Article  Google Scholar 

  59. Petrocelli, J. V. (2003). Hierarchal multiple regression in counselling research: Common problems and possible remedies. Measurement and Evaluation in Counselling Development, 36, 9–22.

    Article  Google Scholar 

  60. Raj, A., & Silverman, J. G. (2007). Domestic violence help-seeking behaviors of South Asian battered women residing in the United States. International Review of Victimology, 14(1), 143–170. https://doi.org/10.1177/026975800701400108.

    Article  Google Scholar 

  61. Sabol, W. J., Coulton, C. J., & Korbin, J. E. (2004). Building community capacity for violence prevention. Journal of Interpersonal Violence, 19(3), 322–340. https://doi.org/10.1177/0886260503261155.

    Article  PubMed  Google Scholar 

  62. Sabri, B., Stockman, J. K., Campbell, J. C., O’Brien, S., Campbell, D., Callwood, G. B., Bertrand, D., Sutton, L. W., & Hart-Hyndman, G. (2014). Factors associated with increased risk for lethal violence in intimate partner relationships among ethnically diverse black women. Violence & Victims, 29(5), 719–741. https://doi.org/10.1891/0886-6708.VV-D-13-00018.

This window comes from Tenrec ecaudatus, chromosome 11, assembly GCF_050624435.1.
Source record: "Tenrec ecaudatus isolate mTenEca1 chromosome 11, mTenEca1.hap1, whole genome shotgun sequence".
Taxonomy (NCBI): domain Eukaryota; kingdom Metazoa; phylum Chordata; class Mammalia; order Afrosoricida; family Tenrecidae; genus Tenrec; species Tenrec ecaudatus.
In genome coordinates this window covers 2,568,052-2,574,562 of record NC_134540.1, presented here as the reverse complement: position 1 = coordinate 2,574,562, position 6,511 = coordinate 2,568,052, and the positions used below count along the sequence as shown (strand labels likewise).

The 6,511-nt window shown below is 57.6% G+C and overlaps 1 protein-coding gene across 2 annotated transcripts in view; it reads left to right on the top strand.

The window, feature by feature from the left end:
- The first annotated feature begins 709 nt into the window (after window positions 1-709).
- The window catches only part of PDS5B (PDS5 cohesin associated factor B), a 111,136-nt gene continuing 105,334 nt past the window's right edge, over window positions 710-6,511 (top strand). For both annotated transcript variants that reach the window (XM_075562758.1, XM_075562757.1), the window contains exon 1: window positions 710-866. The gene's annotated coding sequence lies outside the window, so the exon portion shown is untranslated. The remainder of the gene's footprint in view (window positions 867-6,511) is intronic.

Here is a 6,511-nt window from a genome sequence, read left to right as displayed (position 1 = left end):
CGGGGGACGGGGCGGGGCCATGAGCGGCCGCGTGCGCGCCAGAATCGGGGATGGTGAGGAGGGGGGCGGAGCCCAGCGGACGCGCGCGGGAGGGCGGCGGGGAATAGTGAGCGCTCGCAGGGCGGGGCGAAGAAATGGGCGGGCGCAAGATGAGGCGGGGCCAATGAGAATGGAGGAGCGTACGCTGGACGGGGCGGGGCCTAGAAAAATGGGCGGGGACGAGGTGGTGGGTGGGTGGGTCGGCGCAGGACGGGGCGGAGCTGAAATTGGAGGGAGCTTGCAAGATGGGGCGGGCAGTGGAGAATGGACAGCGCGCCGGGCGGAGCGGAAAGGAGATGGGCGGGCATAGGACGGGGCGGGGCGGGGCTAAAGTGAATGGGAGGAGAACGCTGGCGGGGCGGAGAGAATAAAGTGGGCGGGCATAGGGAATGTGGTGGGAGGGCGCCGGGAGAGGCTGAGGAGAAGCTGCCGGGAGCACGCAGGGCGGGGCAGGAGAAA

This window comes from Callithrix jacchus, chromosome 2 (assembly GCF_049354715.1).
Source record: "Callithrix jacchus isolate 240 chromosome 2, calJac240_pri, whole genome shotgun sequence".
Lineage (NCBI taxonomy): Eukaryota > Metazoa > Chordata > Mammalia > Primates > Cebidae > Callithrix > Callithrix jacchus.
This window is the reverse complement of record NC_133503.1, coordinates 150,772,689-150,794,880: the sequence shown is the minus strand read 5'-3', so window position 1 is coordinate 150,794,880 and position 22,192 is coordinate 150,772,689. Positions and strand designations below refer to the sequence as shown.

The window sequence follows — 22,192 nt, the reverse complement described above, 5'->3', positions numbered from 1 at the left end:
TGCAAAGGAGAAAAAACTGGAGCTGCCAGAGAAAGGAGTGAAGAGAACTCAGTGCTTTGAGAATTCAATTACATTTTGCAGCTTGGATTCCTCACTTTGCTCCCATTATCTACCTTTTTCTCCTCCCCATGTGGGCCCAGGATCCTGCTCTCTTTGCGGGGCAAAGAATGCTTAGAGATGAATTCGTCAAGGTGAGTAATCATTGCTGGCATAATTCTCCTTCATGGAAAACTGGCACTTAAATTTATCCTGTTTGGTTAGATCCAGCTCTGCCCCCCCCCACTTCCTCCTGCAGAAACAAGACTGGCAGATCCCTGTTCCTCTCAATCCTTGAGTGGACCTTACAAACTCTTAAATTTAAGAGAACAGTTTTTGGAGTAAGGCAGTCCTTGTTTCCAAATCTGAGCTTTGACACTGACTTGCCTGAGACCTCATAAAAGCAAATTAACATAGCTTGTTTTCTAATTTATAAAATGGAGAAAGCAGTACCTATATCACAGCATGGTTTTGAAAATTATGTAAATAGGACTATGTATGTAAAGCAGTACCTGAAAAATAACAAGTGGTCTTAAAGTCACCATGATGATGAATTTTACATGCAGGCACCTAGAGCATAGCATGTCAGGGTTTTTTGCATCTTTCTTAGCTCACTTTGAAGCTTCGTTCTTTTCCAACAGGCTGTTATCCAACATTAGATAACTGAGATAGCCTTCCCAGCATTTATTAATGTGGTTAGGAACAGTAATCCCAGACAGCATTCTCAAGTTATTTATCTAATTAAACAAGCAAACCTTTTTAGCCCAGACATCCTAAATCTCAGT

Article  Google Scholar 

  63. Sanderson, S. (2017). Constitution act of 1982: Implementation of sections 35(1) and (2). Saskatoon: FSIN Office of the Senate. Retrieved from https://sencanada.ca/content/sen/committee/421/APPA/Briefs/ConstitutionAct_2017-09-19_e.pdf

  64. Statistics Canada. (2010). General Social Survey-Victimization (GSS): Detailed information for 2009 (Cycle 23). Retrieved from http://www23.statcan.gc.ca/imdb/p2SV.pl?Function=getSurvey&Id=49195#a1

  65. Statistics Canada. (2011). General Social Survey Cycle 23: Victimization, Public use microdata file documentation and user’s guide. Catalogue no. 12M0023x. Ottawa: Social and Aboriginal Statistics Division.

    Google Scholar 

  66. Statistics Canada. (2015, October 19). Visible minority of person. Retrieved from http://www23.statcan.gc.ca/imdb/p3Var.pl?Function=DEC&Id=45152